zest of 1 lemon
5 oz (150g) blackberries
2 eating apples, peeled, cored, chopped
6 tblsp sparkling water, lemonade etc
demerara sugar for sprinkling
Mix together the flour, baking powder and sugar and stir in the butter, cream, eggs and lemon zest. Fold in just enough to combine. Don't over mix. Carefully stir in the fruits and finally the sparkling drink.
Spoon into paper muffin cases sitting in a muffin tin - they should be nearly full - sprinkle generously with the demerara and bake for 25 -30 mins at 200C, 400F, gas 6. Best served just warm. If storing (in a cool place), reheat in the microwave on High for 20 seconds.
Note: using a sparkling drink to bind the mixture opens the door to discovering up all sorts of variations. How about using pineapple as the fruit and ginger ale as the binder? I leave the research to you. Could be fun.
* sour cream, creme fraiche, Greek yogurt, fromage frais, all should be able to be substituted for each other, or can be combined to use up the ends of cartons.
The proper name for these is Sticky Toffee Cupcakes but I could not resist using my alternative name for the original pudding which was posted towards the end of last year I believe. Early on anyway.
Ticket Office Cupcakes: makes about a dozen.
1 oz (25g) sultanas
1 oz (25g) no-soak apricots
1 oz (25g) dates, stoned
1 tsp baking powder
5 oz (150g) self-raising flour
1 oz (25g) muscovado sugar*
1 tblsp golden syrup*
1 oz (25g) butter, melted
5 fl.oz (150ml) hot water
for the topping:
2 oz (50g) each butter, caster sugar, plain chocolate
3 fl.oz (75ml) double cream
Using a food processor whizz together the fruits, baking powder and just a little flour to prevent them sticking together. No food processor? Then just chop together finely.
Put the fruit mixture into a bowl with the sugar, syrup and melted butter and fold together. Then add the very hot water, the remaining flour and whisk together.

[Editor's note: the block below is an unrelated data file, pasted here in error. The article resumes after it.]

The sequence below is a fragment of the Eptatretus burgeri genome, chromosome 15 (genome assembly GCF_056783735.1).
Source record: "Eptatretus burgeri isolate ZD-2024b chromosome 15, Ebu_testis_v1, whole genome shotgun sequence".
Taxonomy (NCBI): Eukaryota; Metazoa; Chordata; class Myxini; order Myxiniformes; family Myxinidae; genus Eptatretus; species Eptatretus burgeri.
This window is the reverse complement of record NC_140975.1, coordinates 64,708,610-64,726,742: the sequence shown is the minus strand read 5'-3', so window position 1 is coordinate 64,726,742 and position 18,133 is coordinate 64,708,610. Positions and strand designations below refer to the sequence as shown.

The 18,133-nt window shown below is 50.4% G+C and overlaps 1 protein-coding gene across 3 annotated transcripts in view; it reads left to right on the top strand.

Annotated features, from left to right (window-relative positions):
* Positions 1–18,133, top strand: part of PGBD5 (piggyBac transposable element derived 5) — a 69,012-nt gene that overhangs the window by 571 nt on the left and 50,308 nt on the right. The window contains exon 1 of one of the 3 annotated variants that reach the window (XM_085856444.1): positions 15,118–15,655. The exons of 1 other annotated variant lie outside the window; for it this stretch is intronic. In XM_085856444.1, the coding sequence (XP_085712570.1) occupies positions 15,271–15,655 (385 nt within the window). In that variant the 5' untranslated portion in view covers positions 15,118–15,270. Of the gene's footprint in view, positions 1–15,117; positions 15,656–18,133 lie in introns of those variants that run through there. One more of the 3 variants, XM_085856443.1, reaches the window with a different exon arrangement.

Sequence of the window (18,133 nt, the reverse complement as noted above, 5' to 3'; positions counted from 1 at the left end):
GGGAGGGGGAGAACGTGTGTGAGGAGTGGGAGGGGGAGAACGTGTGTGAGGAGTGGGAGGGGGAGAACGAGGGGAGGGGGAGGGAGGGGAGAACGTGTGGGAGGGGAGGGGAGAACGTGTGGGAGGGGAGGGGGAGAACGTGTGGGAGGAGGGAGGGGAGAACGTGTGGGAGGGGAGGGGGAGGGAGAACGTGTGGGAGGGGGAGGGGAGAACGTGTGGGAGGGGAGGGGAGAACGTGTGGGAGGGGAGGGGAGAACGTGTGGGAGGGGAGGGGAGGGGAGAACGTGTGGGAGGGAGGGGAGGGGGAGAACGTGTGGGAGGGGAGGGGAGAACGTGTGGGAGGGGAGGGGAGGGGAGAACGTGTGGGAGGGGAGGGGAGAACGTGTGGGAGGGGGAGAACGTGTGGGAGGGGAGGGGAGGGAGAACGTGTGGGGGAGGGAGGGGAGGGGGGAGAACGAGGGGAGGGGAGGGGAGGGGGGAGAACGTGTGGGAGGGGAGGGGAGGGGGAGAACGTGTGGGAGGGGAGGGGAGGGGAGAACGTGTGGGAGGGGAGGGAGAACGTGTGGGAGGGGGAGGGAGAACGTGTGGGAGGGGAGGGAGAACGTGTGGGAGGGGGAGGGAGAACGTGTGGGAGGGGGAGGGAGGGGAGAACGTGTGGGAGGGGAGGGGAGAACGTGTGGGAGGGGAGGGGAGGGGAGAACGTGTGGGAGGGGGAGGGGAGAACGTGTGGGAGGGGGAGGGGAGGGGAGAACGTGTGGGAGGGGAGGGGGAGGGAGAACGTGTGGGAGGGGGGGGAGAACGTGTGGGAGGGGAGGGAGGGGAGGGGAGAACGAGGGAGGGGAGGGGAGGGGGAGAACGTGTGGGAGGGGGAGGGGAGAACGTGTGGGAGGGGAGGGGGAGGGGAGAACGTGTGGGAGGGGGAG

Divide the mixture between 12 paper cake cases (best to use two cases per cake to give added strength unless able to stand in a muffin tin or something similar). Bake for 15 minutes at 200C, 400F, gas 6. While the cakes are cooking, make the topping by putting the ingredients into a saucepan and heating until dissolved, then bubble away for a bit until slightly thicker and darkened in colour. Remove from heat and cool slightly. Once the cakes are cooked, remove from the oven, cool slightly then spoon over the topping. If the cakes have risen too high, then ease away the paper cases from the top of each cake so surplus topping has somewhere to drain into. Pity to waste any slithering over the sides.
Note: if not dark muscovado sugar, then use demerara or granulated and black treacle instead of golden syrup. If not black treacle, than suggest buying some for the season for its use is coming up.
GypsyToasts, luxury style: serves 2
5 fl.oz (150ml) milk
1 oz (25g) sugar
2 slices fruit bread, pannetone or just brioche
1 oz (25g) butter
2 tblsp apricot compote (or jam)
2 tblsp flaked almonds, toasted
Beat the egg with the milk and 1 tsp sugar and pour into a shallow dish. Dip each slice of bread into the egg mixture to coat each side.
Melt the butter in a frying pan and when hot, fry the dipped bread for 3 mins on each side until golden. Remove each to a warmed serving plate, sprinkle over the cinnamon and remaining sugar and top with a spoonful of warmed compote (it doesn't have to be apricot, use another if you wish), and finish with a sprinkle of toasted almonds.